The movie, eventually, does reveal that it has a bit more on its mind, but this led to what I felt was the other big issue: I don't think the filmmakers quite worked out what their take on the Florence Foster Jenkins story is. For much of the movie, the audience is invited -- no, encouraged -- to laugh as much as possible at Florence and her antics. And then comes the scene that flipp cites, where it seems like all of a sudden the movie views such laughter as cruel, and now wants us to sympathize with -- and even cheer for -- a woman just trying her best, no matter that her talent is abysmal. (The fact that Nina Arianda's character is the one who emblematizes the movie's shift in attitude -- and that her own character's change of heart is completely unmotivated and out of the blue -- brings out the problem even more.) It seems like there COULD be rich material to mine here, particularly if the movie had had a stronger point of view on what Grant is doing and why -- why he's in a relationship with her at all, why he's willing to encourage her to the point of public embarrassment, and why he might even realize that a bad product that's raking in money might possibly be a worthier investment than a good one that isn't. But instead I thought the movie didn't go much deeper than, "you go, girl!", and that, for me, was a disappointment.

SPOILER ABOUT THE ENDING OF THE MOVIE

Also, can I just point out how much I HATE endings where the protagonist articulates a very clear theme statement as their literal last words before dying?

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Re: The Official Review Thread of 2016

Postby anonymous1980 » Sat Aug 20, 2016 10:28 am

CAPTAIN FANTASTIC
Cast: Viggo Mortensen, George MacKay, Frank Langella, Kathryn Hahn, Steve Zahn, Samantha Isler, Annalise Basso, Nicholas Hamilton, Shree Crooks, Charlie Shotwell, Ann Dowd, Missi Pyle, Erin Moriarty.
Dir: Matt Ross.

A hippie, far-left father of six who's raising his kids completely off the grid in the woods of the Pacific Northwest finds out his bi-polar wife killed herself and takes a trip to her funeral against his father-in-law's wishes. This would have easily have been an annoying, smug and too-quirky-for-its-own good indie but thanks to the more nuanced writing and characterization, as well as Viggo Mortensen's great performance, this film didn't suffer too much of those flaws. It does flirt with them occasionally, particularly towards the end. However, the film mostly avoids these missteps and presents us with a thought-provoking comedy-drama about an unusual family. Kudos as well to the kid actors who play the kids.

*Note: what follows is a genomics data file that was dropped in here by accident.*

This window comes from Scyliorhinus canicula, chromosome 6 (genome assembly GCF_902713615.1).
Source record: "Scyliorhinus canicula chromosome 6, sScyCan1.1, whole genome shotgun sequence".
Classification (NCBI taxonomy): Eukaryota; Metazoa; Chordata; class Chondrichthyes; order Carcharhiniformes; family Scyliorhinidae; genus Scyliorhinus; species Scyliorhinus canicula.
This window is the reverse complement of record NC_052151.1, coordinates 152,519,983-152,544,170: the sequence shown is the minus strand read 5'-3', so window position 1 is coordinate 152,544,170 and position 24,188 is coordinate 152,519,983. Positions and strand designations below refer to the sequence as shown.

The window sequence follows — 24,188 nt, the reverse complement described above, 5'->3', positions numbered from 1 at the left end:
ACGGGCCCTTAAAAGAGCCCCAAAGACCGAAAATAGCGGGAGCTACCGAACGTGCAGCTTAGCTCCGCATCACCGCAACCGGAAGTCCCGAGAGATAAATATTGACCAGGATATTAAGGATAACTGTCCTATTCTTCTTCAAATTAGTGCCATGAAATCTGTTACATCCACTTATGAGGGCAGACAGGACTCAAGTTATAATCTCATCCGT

Oscar Prospects: Viggo Mortensen wouldn't be a bad Best Actor nominee.

Grade: B+

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Re: The Official Review Thread of 2016

Postby Mister Tee » Sun Aug 14, 2016 9:51 pm

Okri wrote: I'm not quite sure what to make of Indignation except to say I'm VERY curious what Tee thinks of it and there's a stunning scene partway through that might go down as the best writing of the year.

Look further down: I started a thread on it.

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Re: The Official Review Thread of 2016

Postby Okri » Sun Aug 14, 2016 8:35 pm

Did a double feature of Pete's Dragon and Indignation.

The former is a kid's film. I have no nostalgia for the original and can't definitely say if I've seen it or not. But it's made with enough feeling that it's passable, though I was definitely getting bored. My favourite moment came from an audience. The titular character is in peril and a kid in the back cried "are they going to hurt the dragon?" and spent the next portion of the film audibly worried.

I'm not quite sure what to make of Indignation except to say I'm VERY curious what Tee thinks of it and there's a stunning scene partway through that might go down as the best writing of the year.

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Re: The Official Review Thread of 2016

Postby anonymous1980 » Sun Aug 14, 2016 11:55 am

THE SHALLOWS
Cast: Blake Lively, Oscar Jaenada, Brett Cullen.
Dir: Jaume Collet-Serra.

A young woman goes surfing in an isolated Mexican beach then she is attacked and stalked by a man-eating great white shark so she must fight to survive. I've heard people say that this is the best shark movie since Jaws (a lot of the shots of this film probably were directly ripped off from it). That's kind of like damning it with faint praise because there weren't a lot of shark movies in between these two films that were any good. But this is in fact a very good movie. Jaume Collet-Serra has been making his name doing some interesting genre flicks now and this may be his best work to date. Blake Lively is likewise also doing some of her best acting work in this one as well rising up to the challenge of acting alone through a huge chunk of the film as well as the physical demands of the role. Oh and I love Steven Seagull!